Here’s how to deal with someone experiencing road rage

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Road rage happens. If you’re the kind of person who loses their cool when another driver unexpectedly swerves into your lane, you might want to read about ways to reduce your anger when behind the wheel. There’s hope for you yet.

But even if you’re the kind of person who doesn’t let subpar drivers get under your skin or anything for that matter, it’s still possible to wind up in the crossfire of someone else’s fury.

And staying cool as a cucumber on the road doesn’t automatically mean you don’t irk a fellow driver who’s got a short fuse. If you find yourself the target of someone else’s road rage, there are ways to calm the situation, even from inside your car.

We enlisted a few experts to share tips on how deal with someone with road rage without getting yourself run off the road. And further to that, we asked how to calm a driver down when you’re the passenger without getting left behind on the side of the road.

If you’re the driver and another driver is raging on you…

Distance yourself from the person. First and foremost, do your best to get away from them. “Safely remove yourself from the situation; exit the highway or turn down another street if necessary,” says Dr. Lakeasha Sullivan, a clinical psychologist with over 15 years of experience. Continuing on your merry way could continue to provoke the person, so it’s better to bow out, even if you don’t feel in the wrong.

Talk back to negative thoughts. Don’t let someone else’s rage reflect onto you. “Thoughts such as, ‘I shouldn’t be treated this way!’ will only make you angry or feel like you’re at the mercy of others,” says Dr. Sullivan.

“Tell yourself that people don’t have to do what you think they should do; they’ll do what’s in their best interest.” This is one situation where talking back (to yourself) is encouraged.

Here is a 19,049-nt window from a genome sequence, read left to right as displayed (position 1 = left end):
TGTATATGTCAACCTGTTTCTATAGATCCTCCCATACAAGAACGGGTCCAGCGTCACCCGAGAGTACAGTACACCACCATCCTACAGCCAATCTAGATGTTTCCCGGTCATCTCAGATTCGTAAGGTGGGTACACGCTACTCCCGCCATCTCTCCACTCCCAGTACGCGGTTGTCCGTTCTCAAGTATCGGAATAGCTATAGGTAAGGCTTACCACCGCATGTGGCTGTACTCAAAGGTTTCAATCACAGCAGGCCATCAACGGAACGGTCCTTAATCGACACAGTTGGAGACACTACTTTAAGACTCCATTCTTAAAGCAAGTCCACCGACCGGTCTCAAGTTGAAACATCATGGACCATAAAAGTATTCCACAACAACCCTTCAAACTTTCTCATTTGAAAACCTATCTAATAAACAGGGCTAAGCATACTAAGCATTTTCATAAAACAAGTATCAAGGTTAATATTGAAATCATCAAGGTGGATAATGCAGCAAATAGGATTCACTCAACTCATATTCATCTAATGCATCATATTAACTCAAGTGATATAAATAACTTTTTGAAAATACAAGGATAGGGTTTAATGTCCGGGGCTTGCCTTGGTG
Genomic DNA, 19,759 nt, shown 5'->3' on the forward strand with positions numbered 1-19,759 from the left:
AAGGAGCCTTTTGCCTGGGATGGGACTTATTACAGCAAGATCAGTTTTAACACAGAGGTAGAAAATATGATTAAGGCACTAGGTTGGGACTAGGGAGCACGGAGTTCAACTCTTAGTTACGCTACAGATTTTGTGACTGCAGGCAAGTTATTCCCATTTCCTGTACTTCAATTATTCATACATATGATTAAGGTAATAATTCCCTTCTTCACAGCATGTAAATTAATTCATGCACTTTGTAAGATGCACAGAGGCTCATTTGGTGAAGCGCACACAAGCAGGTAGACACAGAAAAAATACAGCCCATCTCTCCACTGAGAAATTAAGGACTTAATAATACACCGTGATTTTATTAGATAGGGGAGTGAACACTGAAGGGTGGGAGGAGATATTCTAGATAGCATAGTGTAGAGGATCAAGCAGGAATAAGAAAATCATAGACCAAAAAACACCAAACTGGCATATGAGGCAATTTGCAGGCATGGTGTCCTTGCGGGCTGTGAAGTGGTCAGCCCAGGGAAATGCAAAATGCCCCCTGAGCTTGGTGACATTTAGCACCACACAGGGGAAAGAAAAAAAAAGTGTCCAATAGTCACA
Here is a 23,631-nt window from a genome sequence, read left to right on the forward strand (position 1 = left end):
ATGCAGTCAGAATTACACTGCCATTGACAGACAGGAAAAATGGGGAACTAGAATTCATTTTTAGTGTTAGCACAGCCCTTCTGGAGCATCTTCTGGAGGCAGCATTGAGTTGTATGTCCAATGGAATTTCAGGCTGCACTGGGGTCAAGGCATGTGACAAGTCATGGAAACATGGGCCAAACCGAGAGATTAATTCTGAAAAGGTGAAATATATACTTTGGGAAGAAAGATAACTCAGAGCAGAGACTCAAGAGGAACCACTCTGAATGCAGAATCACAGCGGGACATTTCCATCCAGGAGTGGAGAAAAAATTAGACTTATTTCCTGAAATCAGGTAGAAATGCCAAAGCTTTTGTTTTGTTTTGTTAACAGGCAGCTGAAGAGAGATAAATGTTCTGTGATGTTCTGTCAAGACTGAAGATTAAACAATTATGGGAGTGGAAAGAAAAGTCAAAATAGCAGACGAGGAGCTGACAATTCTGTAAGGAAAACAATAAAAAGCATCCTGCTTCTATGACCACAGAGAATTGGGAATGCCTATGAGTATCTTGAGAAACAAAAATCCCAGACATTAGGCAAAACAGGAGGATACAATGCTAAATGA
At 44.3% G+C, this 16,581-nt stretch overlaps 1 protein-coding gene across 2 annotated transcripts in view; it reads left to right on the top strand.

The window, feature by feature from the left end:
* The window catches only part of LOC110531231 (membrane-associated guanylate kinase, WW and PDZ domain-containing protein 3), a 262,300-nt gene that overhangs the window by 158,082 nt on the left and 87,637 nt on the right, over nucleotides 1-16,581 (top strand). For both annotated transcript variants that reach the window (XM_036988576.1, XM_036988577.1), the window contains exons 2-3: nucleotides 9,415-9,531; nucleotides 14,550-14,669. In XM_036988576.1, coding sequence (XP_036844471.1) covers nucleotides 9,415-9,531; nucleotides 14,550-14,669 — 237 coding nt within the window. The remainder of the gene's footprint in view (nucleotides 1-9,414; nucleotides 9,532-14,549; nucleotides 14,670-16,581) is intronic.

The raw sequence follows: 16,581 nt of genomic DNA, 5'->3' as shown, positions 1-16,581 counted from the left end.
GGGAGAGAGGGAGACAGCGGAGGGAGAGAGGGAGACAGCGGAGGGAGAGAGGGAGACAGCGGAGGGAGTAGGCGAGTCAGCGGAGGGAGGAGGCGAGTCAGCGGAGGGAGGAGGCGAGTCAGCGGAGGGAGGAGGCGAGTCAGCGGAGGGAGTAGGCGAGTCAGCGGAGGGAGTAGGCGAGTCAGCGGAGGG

Flip the situation on its head with empathy. It might feel like the last thing they deserve, but find empathy. “Assume that this person’s rage is situational and not indicative of a character flaw,” says Dr. Sullivan. “Underneath anger is usually sadness. So, imagine that they just received some of the worst news in their life and they don’t know how to cope with it. Wish them the best and move on.”

And if you’re a passenger when someone else is in a bout of road rage…

Realize the anger could cause harm to yourself or others. Anyone experiencing the throes of a rage fit is not going to be as safe a driver as they could be. If you’re in the vehicle with someone acting like the Incredible Hulk, recognize that you too could get smashed.

“Not only are they dangerous, but you are putting your life in their hands and that isn’t okay,” says Patrice N. Douglas, a certified anger management specialist currently based in Southern California.

Express your concern, but wait until you’re off the road. Leaping into the middle of a bumper-to-bumper dispute and telling the person you’re with they’re acting irrationally won’t necessarily net the best results. Instead, Douglas suggests giving them a minute to cool off before broaching the subject. “When you get to your final destination, let them know you feel uncomfortable with their driving and won’t be driving with them until they cool off,” says Douglas.

Offer to drive. If you’ve got your license, this is always an option. “If you have a particular friend/family member who always gets upset while driving, take the wheel instead,” says Douglas. “Sometimes the anxiety of driving gets to people and they do better as passengers especially during peak hours.”

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